I had naively thought that my commute hours would be adding much needed saddle time but it’s adding nothing.
After a few rides in I’m reminded that there’s no way you can impose mugh structure due to the stop start nature of the journey. It’s not going to give me any miles or the gains I wanted but I have had a few thoughts on what to do to get added benefit.
1. Speed Work – very few cyclist at my level know how to pedal properly. The idea I’m told is that it should be like ‘scraping shit off your shoe’. Basically pulling down, across then up; engaging your hamstrings on the last part. A good way to improve this is by riding with one leg so that you’re focused on getting the maximum efficiency from each stroke. When you improve your stroke efficiency you can expect a reduction in heart rate of about 5 bpm to keep the same speed which is a significant reduction in effort which would make a difference over a long course.
2. Sprints – I have a few decent stretches on the way to work that can afford me a good few 20 second sprints where I get out the seat and really go for it, trying to get my heart rate up to max with a short powerful burst before calming down and waiting for my breathing to recover before trying again. Not always easy if there’s traffic.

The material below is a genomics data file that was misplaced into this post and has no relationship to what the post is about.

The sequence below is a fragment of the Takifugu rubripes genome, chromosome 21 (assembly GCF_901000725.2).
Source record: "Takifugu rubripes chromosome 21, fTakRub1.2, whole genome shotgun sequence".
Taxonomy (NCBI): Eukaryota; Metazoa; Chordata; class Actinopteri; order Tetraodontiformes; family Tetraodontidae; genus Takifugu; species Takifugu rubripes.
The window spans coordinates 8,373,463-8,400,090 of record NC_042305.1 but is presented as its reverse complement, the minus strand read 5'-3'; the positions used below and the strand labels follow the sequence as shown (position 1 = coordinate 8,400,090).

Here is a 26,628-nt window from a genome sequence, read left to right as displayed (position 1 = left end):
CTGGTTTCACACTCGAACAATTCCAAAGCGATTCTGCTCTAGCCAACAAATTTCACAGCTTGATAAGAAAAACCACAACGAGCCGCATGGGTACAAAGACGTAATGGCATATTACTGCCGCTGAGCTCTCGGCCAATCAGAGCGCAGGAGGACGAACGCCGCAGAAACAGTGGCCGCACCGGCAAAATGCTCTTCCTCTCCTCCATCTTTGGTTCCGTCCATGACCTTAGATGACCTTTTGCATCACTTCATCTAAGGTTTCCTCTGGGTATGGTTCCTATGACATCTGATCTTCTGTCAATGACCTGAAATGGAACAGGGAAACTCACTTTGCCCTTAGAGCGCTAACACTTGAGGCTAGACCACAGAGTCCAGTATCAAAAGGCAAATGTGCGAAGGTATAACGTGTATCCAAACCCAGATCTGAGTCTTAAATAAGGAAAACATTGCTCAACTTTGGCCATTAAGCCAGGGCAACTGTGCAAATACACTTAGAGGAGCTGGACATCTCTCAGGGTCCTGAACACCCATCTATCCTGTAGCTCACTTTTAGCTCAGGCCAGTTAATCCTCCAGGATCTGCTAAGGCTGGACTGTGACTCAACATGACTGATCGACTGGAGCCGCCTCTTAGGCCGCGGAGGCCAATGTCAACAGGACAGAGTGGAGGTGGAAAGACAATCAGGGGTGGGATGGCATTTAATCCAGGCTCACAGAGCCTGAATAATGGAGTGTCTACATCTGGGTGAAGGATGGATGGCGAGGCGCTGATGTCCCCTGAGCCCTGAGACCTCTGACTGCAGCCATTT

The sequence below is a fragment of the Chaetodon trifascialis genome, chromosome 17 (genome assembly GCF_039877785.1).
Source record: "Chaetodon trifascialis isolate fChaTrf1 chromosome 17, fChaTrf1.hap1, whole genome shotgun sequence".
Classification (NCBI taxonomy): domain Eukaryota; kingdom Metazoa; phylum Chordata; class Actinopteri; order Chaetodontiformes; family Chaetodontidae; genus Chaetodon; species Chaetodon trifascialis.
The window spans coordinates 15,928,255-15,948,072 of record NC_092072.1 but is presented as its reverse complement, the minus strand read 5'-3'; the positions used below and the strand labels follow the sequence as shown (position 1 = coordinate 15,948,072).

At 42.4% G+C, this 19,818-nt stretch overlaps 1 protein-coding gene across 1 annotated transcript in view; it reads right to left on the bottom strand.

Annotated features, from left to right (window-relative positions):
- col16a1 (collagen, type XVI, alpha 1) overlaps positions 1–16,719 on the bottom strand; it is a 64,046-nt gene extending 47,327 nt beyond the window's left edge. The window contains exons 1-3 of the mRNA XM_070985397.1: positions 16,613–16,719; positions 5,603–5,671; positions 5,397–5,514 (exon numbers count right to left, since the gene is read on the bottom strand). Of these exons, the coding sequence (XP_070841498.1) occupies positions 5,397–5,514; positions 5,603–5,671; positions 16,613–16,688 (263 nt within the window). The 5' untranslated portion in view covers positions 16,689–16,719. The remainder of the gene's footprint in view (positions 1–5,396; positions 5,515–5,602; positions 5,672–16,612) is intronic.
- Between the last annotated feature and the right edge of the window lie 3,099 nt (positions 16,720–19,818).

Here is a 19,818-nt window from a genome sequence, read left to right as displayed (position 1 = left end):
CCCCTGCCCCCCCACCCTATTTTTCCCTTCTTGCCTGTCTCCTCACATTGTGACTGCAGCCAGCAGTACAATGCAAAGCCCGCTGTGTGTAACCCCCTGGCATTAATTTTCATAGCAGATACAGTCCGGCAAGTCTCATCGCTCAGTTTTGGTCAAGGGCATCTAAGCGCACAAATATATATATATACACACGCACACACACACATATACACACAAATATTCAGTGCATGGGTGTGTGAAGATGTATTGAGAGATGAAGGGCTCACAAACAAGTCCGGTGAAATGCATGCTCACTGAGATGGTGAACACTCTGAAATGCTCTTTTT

3. Intervals – harder to achieve if you have traffic lights on your route but there are some stretches that would allow me a few longer burst where I’d be looking to get up to zone 4 heart rate for 5/6 minutes then recovering for 2 to 3 minutes, if I’m going in early when the road is quieter I try to race sections to lights.
4. Recovery – just using the small chain ring on a nice comfortable spin is great for the legs after a long ride the day before, especially good for beginners or old people like myself…
5. More Hills Please – I’m lucky enough to have a 12% gradient road (Canonbie Road in Honor Oak) nearby, not hugely long but I’ve added this to my route, I’m going to start adding LAPS of this so that Fred Whitton isn’t too much of a shock to the system…
Any other ideas gratefully received.